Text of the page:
Book #37

The Lion, the Witch, and the Wardrobe by C.S. Lewis 

Four adventurous siblings―Peter, Susan, Edmund, and Lucy Pevensie― step through a wardrobe door and into the land of Narnia, a land frozen in eternal winter and enslaved by the power of the White Witch. But when almost all hope is lost, the return of the Great Lion, Aslan, signals a great change, and a great sacrifice.

When life takes difficult, mundane, or irritating turns, the temptation to crawl into the wardrobe is a strong one. Rather than working from my tiny home office, I’d much prefer sipping tea with beavers, stroking a lion’s mane, or even getting myself into vicious altercations with a witch. Luckily, reading of this wonderful world is almost as good as physically throwing myself into those coats and slamming the door behind me.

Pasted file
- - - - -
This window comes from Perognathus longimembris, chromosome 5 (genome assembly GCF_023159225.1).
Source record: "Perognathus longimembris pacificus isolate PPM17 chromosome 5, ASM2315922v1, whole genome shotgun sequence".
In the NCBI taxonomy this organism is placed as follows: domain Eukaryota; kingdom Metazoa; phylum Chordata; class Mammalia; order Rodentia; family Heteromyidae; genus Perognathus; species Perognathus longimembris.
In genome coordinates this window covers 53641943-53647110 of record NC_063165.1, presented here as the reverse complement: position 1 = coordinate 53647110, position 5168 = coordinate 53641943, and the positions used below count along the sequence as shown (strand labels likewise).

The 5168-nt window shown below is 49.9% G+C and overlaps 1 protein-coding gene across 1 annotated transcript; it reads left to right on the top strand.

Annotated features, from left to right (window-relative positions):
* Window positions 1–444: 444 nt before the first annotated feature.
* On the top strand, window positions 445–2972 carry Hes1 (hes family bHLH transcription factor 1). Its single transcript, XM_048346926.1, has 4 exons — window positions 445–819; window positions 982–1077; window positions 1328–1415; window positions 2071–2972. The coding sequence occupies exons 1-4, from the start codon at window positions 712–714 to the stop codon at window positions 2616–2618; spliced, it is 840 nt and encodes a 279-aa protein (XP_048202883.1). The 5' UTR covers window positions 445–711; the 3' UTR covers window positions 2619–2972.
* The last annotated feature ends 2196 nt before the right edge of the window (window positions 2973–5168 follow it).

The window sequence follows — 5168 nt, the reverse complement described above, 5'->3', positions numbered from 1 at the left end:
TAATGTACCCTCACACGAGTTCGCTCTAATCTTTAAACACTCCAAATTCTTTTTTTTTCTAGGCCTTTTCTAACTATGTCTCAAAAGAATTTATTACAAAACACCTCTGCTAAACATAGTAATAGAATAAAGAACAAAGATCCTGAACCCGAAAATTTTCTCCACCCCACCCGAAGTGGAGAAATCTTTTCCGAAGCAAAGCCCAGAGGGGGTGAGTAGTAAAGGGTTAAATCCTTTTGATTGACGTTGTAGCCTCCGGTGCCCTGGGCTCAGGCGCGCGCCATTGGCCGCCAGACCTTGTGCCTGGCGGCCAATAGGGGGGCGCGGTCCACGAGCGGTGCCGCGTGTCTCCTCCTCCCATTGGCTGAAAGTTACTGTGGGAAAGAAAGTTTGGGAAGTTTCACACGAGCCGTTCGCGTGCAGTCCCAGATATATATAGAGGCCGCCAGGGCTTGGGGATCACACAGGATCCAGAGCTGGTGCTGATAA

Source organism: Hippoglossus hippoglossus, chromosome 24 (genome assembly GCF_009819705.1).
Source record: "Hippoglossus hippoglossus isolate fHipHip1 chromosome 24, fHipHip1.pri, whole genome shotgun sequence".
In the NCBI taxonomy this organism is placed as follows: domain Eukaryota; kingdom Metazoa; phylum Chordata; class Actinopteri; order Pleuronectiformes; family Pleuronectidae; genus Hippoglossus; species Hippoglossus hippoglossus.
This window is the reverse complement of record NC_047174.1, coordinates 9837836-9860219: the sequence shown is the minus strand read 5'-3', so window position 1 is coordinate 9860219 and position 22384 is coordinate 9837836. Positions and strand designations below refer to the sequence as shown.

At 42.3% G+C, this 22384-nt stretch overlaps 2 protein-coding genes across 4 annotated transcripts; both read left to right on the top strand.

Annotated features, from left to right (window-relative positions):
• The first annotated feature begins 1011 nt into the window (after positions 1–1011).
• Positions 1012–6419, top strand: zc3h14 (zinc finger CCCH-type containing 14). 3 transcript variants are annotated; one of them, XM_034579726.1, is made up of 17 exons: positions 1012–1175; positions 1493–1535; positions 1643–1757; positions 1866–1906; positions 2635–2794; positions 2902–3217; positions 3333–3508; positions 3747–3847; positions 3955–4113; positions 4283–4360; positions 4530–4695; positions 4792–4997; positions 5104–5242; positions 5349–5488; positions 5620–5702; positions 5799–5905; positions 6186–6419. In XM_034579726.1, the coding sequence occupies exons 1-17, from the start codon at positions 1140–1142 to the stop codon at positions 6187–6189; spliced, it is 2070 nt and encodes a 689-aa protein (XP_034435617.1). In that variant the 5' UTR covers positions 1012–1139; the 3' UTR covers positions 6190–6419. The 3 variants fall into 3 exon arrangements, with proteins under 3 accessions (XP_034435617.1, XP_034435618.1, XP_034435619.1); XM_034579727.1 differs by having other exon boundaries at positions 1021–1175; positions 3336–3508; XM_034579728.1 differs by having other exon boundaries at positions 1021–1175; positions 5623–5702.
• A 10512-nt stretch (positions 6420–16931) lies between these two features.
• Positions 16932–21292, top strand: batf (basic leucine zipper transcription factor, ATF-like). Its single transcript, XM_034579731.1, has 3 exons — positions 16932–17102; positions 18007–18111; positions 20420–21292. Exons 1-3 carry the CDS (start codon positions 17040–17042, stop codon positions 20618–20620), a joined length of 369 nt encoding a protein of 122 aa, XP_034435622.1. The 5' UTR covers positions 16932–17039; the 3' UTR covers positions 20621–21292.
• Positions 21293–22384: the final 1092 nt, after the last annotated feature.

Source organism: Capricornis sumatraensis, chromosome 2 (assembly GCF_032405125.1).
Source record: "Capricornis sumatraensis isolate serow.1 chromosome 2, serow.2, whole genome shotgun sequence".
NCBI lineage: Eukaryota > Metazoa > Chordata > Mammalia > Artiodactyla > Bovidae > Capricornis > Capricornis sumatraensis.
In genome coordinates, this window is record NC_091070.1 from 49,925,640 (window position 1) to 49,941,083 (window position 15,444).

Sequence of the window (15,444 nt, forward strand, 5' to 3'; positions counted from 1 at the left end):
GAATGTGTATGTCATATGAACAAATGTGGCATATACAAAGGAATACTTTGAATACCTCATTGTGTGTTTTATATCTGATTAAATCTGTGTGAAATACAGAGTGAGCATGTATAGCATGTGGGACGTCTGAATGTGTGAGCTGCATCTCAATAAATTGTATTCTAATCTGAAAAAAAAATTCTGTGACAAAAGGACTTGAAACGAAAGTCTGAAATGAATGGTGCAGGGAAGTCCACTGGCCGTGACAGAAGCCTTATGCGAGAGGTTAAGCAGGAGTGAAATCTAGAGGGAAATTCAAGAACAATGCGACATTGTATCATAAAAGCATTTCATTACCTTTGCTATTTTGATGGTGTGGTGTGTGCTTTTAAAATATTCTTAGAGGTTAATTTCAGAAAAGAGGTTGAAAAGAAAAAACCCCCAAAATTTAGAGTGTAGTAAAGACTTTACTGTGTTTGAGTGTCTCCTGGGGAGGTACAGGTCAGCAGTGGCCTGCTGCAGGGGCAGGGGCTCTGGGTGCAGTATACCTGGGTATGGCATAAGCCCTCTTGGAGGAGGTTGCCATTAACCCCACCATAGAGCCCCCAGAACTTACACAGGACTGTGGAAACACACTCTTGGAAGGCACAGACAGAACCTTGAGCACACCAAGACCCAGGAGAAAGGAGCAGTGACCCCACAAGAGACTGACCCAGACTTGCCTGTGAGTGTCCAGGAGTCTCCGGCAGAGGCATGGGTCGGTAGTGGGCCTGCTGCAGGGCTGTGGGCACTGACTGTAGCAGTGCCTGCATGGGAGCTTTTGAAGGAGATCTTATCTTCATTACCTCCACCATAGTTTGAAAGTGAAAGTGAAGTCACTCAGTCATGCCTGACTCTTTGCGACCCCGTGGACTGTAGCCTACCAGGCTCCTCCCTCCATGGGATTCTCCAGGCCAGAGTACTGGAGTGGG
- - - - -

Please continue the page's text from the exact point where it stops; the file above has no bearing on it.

And what a world it is. Lewis has created something filled with wonder, adventure, and awe. The children enter a world which teaches them kindness, tolerance, friendship and love. They become royalty, they grow, they strengthen their familial bond, and they fight. A perfect game.

Although the writing style makes it clear you’re reading a children’s novel, it’s impossible not to be drawn in, and to feel the childhood excitement for yourself. The simple prose only makes things all the more exciting, as we meet talking creatures, evil tyrants, and mythical wonders. It’s just a perfect fantasy story for kids - wildly exciting, hazily dreamlike, and deliciously unthinkable.

I’m glad to report my experiences in Narnia are only just beginning, as I’m now devoting myself to the whole series. Time to meet Prince Caspian.